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Diseases

Genetic and Rare Diseases Information Center (GARD)

Kawasaki syndrome


Other Names for this Disease
  • Kawasaki disease
  • Mucocutaneous lymph node syndrome
Related Diseases
  • Secondary glomerular disease
See Disclaimer regarding information on this site. Some links on this page may take you to organizations outside of the National Institutes of Health.

Your Question

I know someone who had Kawasaki syndrome when he was a child. Is there any information about the long-term consequences of this condition in surviving adults?

Our Answer

We have identified the following information that we hope you find helpful. If you still have questions, please contact us.

What causes Kawasaki syndrome?

The cause of Kawasaki syndrome isn't known. The body's response to a virus or infection combined with genetic factors may cause the disease. However, no specific virus or infection has been found, and the role of genetics is not well understood.[1][2] Kawasaki syndrome is not contagious; it can't be passed from one child to another.[1]
Last updated: 2/3/2016

What is Kawasaki syndrome?

Kawasaki syndrome is a condition that involves inflammation of the blood vessels. It is typically diagnosed in young children, but older children and adults can also develop this condition. Kawasaki syndrome often begins with a fever that lasts at least 5 days. Other classic symptoms may include red eyes, lips, and mouth; rash; swollen and red hands and feet; and swollen lymph nodes.[3] Sometimes the condition affects the coronary arteries (which carry oxygen-rich blood to the heart). This can lead to serious heart problems. Kawasaki syndrome occurs most often in people of Asian and Pacific Island descent.[1] The cause of Kawasaki disease is unknown.[3][1] An infection along with genetic factors may be involved.[1] Treatment includes intravenous gamma globulin and high doses of aspirin in a hospital setting.[3][1]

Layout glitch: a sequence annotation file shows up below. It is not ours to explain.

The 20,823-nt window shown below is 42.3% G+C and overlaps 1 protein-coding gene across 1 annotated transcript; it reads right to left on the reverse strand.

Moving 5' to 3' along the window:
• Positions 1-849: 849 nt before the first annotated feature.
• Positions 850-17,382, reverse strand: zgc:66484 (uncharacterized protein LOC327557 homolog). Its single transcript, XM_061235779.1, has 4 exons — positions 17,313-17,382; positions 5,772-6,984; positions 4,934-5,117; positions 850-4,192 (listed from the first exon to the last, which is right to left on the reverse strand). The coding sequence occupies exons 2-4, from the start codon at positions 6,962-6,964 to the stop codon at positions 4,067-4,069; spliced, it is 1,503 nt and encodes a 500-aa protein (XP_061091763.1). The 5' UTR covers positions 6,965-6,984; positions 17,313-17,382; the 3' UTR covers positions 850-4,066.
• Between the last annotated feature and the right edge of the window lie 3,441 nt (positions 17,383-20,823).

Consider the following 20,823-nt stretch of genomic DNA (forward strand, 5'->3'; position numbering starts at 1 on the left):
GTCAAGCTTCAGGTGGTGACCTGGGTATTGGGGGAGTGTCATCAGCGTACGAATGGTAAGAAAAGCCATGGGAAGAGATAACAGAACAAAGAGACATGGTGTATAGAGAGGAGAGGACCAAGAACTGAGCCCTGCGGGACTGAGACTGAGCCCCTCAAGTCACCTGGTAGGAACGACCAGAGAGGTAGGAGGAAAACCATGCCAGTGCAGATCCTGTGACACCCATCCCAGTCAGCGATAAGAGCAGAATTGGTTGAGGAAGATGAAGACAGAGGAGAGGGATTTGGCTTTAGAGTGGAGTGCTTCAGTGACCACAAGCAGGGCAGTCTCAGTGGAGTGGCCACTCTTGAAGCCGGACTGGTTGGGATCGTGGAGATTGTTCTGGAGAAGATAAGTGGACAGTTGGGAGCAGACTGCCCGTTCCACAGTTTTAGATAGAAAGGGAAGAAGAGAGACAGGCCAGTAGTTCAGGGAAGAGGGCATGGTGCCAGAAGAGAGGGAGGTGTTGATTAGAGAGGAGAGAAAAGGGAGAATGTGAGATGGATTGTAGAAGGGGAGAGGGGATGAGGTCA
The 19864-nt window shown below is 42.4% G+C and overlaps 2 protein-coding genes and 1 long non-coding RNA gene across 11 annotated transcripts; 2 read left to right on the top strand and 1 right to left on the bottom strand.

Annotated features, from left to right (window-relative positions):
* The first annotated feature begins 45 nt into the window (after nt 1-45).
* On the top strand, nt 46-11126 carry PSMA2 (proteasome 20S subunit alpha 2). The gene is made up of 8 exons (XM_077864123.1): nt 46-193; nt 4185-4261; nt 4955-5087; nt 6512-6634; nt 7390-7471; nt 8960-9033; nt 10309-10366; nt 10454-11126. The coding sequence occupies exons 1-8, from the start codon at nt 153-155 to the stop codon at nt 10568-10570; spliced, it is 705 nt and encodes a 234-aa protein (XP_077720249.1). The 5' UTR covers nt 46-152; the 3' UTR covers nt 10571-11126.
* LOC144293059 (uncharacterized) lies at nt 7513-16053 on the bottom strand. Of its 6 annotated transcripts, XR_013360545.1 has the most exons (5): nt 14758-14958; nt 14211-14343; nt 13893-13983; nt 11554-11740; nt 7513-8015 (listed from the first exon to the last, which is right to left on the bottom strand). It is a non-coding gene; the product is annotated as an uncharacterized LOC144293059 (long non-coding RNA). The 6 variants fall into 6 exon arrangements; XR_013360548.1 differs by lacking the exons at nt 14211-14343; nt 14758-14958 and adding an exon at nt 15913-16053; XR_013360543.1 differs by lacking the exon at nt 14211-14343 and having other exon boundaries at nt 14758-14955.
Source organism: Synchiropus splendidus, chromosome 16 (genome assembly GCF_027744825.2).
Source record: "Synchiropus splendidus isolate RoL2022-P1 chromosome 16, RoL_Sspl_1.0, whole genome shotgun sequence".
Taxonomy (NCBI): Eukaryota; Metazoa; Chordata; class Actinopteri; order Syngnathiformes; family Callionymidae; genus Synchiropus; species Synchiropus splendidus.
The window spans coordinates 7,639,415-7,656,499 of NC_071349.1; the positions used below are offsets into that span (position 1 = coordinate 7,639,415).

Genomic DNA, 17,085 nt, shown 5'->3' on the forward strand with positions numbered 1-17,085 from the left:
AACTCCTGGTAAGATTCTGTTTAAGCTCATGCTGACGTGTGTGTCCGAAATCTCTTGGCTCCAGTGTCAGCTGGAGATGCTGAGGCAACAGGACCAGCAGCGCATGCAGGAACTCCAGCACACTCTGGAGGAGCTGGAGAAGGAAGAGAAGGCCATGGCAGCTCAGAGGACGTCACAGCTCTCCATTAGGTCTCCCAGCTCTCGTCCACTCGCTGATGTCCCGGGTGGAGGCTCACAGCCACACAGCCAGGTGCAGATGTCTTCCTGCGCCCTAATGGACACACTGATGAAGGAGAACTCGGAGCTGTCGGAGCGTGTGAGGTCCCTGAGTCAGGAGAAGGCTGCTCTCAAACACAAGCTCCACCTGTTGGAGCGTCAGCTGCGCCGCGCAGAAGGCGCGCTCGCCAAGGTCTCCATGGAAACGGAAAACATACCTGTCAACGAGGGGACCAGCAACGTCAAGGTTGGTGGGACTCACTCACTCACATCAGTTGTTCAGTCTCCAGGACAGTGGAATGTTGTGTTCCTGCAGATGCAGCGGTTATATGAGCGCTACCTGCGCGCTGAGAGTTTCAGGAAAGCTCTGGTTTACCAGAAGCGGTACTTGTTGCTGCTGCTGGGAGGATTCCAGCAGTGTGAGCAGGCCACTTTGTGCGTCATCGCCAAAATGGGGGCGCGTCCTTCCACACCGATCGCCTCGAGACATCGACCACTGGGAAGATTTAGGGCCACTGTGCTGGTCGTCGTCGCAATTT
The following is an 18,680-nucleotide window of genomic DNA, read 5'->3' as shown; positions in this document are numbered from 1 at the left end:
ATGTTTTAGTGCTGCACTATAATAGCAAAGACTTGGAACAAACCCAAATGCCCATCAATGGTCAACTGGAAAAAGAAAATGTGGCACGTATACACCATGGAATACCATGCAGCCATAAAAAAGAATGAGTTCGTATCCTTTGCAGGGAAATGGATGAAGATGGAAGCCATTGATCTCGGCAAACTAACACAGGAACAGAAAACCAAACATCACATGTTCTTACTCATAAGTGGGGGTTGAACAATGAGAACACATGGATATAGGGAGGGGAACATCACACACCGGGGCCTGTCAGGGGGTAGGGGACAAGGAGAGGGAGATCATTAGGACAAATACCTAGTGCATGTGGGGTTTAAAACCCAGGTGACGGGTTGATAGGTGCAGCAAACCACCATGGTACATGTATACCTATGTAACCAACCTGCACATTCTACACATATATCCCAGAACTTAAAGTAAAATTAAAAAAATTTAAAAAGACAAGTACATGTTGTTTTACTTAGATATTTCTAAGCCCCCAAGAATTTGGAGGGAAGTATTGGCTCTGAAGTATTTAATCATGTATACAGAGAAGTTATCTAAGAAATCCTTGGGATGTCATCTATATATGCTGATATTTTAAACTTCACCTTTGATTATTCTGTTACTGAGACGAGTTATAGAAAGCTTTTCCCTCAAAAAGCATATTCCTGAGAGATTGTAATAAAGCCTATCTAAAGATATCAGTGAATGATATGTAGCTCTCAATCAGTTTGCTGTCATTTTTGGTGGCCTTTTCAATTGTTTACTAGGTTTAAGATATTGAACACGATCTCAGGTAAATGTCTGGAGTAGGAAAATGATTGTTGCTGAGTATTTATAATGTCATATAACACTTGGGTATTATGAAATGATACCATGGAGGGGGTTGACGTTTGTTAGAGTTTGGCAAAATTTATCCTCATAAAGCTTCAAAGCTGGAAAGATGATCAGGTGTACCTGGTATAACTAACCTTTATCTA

Last updated: 2/3/2016

Can Kawasaki syndrome diagnosed in childhood have later effects on adults?

Although Kawasaki syndrome is generally self-limiting, 10-15% of children may develop problems in their coronary arteries, even after being treated with aspirin and intravenous gamma globulin (purified antibodies--also known as IVIG).[3] Inflammation of the heart muscle (myocardium), heart valves (endocardium) and/or sac surrounding the heart (pericardium) may occur acutely (at the onset of the disease) or many years later.[4] The most common late complication is the persistence of coronary artery aneurysms (weakened areas of blood vessel that balloons out). Such aneurysms can lead to heart attack at a young age or later in life.[3]

In addition, adults may present with ischemic heart disease (ischemic means that an organ, in this case the heart muscle, has not received enough blood and oxygen) as a sequela (late effects) of unrecognized Kawasaki syndrome in childhood.[5] 

 

Last updated: 1/12/2009

What management strategies might be employed in adults who survived childhood cases of Kawasaki disease?

Long-term follow-up in patients with Kawasaki disease and coronary aneurysms is recommended.[5] Patients who have had Kawasaki disease should have an echocardiogram every 1 - 2 years to screen for heart problems.[3] Other means of monitoring blood flow to the heart include MRI, and radio-nucleide studies. Abnormalities of the coronary arteries may require ongoing medication, interventional catheterization and/or cardiac surgery.[6]
Last updated: 1/12/2009

References
Other Names for this Disease
  • Kawasaki disease
  • Mucocutaneous lymph node syndrome
Related Diseases
  • Secondary glomerular disease
See Disclaimer regarding information on this site. Some links on this page may take you to organizations outside of the National Institutes of Health.